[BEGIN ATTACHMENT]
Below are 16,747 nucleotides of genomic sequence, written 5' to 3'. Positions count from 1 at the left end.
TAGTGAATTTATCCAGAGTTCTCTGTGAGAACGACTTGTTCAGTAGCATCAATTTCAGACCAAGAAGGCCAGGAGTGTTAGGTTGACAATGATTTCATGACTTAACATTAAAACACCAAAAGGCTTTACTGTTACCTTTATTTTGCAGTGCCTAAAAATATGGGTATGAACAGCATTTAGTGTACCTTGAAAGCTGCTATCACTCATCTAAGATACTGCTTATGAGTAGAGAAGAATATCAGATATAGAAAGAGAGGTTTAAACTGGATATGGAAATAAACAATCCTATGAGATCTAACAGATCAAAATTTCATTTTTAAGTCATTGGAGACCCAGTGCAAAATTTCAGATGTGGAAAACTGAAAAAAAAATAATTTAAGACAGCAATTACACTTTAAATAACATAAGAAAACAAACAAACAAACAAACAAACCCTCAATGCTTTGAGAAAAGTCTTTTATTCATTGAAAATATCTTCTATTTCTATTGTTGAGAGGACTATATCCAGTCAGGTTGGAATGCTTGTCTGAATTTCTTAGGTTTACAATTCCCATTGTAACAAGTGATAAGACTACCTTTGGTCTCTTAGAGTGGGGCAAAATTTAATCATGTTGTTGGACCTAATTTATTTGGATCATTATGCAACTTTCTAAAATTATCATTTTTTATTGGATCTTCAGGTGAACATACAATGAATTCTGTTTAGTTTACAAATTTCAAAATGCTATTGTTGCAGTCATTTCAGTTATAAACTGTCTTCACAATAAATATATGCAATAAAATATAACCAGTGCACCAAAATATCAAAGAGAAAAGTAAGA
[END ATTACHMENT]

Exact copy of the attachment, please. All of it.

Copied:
Below are 16,747 nucleotides of genomic sequence, written 5' to 3'. Positions count from 1 at the left end.
TAGTGAATTTATCCAGAGTTCTCTGTGAGAACGACTTGTTCAGTAGCATCAATTTCAGACCAAGAAGGCCAGGAGTGTTAGGTTGACAATGATTTCATGACTTAACATTAAAACACCAAAAGGCTTTACTGTTACCTTTATTTTGCAGTGCCTAAAAATATGGGTATGAACAGCATTTAGTGTACCTTGAAAGCTGCTATCACTCATCTAAGATACTGCTTATGAGTAGAGAAGAATATCAGATATAGAAAGAGAGGTTTAAACTGGATATGGAAATAAACAATCCTATGAGATCTAACAGATCAAAATTTCATTTTTAAGTCATTGGAGACCCAGTGCAAAATTTCAGATGTGGAAAACTGAAAAAAAAATAATTTAAGACAGCAATTACACTTTAAATAACATAAGAAAACAAACAAACAAACAAACAAACCCTCAATGCTTTGAGAAAAGTCTTTTATTCATTGAAAATATCTTCTATTTCTATTGTTGAGAGGACTATATCCAGTCAGGTTGGAATGCTTGTCTGAATTTCTTAGGTTTACAATTCCCATTGTAACAAGTGATAAGACTACCTTTGGTCTCTTAGAGTGGGGCAAAATTTAATCATGTTGTTGGACCTAATTTATTTGGATCATTATGCAACTTTCTAAAATTATCATTTTTTATTGGATCTTCAGGTGAACATACAATGAATTCTGTTTAGTTTACAAATTTCAAAATGCTATTGTTGCAGTCATTTCAGTTATAAACTGTCTTCACAATAAATATATGCAATAAAATATAACCAGTGCACCAAAATATCAAAGAGAAAAGTAAGA